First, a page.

Setting up a video production studio for your business

blog_studioFor ongoing video projects, it makes sense to have a permanent setup to ensure both quality and consistency in your business videos. This could be used for a video blog, for product demonstrations, a knowledge share piece or any other video produced as part of a series. Your own studio can offer numerous benefits and of course will save you money on rental and production costs.

The first thing to consider, is if its really the right thing to do. Setting up a video studio requires investment in equipment and time, and won’t guarantee good results until you are experienced at setting up and operating everything. Conversely, when you do have it working well, you can produce unlimited videos without additional costs and to your own schedule.

The second consideration is the location. A studio will need dedicated space that is free from noise and has controllable light. Road noise, air conditioning systems and other background noise will sound unprofessional and could make editing clips together impossible. A space three meters square should be your minimum choice with easy access to electrical sockets and either blinds or curtains that block out all daylight.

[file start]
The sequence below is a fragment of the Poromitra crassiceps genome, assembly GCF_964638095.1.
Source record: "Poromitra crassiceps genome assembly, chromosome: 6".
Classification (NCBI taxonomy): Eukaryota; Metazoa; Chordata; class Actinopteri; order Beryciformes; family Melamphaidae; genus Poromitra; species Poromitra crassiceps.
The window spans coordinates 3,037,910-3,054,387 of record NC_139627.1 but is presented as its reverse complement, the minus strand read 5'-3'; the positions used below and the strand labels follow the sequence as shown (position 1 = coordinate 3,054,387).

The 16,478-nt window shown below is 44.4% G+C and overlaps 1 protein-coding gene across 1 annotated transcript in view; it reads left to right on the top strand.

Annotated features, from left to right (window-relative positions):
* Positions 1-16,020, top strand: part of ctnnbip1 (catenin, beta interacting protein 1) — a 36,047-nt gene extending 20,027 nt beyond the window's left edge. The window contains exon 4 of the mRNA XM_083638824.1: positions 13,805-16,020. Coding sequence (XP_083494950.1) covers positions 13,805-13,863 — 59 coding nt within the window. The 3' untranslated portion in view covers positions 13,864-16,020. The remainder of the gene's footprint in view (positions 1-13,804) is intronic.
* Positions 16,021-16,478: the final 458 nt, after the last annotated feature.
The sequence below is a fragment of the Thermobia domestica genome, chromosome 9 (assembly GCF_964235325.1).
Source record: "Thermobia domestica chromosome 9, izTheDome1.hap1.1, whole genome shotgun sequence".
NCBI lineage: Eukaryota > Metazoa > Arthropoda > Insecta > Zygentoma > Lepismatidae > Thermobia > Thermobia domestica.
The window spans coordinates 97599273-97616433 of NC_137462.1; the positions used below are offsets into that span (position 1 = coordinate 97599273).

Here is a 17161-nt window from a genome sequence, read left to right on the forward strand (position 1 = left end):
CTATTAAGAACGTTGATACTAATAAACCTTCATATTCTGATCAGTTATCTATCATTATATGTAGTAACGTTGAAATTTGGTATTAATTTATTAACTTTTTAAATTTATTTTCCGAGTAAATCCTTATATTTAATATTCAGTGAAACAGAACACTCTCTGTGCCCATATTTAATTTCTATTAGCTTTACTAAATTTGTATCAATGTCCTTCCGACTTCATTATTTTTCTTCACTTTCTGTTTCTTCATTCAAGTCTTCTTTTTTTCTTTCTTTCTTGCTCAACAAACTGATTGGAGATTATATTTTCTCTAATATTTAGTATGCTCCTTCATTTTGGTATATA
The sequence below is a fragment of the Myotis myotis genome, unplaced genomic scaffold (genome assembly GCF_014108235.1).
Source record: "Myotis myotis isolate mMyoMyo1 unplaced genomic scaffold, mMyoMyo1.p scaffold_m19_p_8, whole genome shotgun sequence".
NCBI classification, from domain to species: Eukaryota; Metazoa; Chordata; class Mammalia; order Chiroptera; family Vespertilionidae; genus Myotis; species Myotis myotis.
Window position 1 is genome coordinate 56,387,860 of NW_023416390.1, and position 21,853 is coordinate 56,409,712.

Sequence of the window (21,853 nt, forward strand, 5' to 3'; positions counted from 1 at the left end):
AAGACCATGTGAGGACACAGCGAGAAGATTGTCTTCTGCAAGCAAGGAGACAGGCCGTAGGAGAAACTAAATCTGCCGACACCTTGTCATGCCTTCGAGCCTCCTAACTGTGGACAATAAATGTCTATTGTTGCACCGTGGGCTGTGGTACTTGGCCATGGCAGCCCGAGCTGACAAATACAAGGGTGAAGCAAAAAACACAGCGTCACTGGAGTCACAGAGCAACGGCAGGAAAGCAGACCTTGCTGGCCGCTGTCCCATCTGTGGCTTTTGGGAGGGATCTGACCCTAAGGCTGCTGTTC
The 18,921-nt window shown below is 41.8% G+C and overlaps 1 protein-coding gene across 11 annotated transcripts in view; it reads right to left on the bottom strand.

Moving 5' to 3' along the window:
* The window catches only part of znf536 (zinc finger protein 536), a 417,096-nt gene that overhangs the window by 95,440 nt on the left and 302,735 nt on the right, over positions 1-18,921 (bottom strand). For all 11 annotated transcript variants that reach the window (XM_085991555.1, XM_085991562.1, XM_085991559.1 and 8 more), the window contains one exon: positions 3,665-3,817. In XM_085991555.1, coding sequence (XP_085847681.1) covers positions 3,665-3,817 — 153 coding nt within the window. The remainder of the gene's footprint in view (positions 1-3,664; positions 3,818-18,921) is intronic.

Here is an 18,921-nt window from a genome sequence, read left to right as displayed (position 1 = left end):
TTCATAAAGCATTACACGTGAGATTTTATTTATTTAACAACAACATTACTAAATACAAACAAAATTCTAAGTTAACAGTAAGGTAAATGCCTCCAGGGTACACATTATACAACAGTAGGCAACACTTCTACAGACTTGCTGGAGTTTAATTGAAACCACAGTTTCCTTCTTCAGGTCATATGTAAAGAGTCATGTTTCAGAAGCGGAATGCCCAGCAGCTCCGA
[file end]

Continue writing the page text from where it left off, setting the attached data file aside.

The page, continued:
Your equipment requirements may vary depending on the type of video you are making and the budget you have to setup your studio. In most cases you will need additional lighting as relying on daylight or room lighting will not give good results. Using any type of hot lighting is not recommended as it will produce additional heat and may effect the safety of your setup.

A good low cost lighting option is a softbox, these use special daylight bulbs and provide a soft even light, ideal for lighting a single person. You can purchase these from Amazon or eBay for around £70 to £150 depending on size and other included items such as stands and carry bags. You may choose to use additional softboxes or other fluorescent lights (of the studio variety) to further light your setup.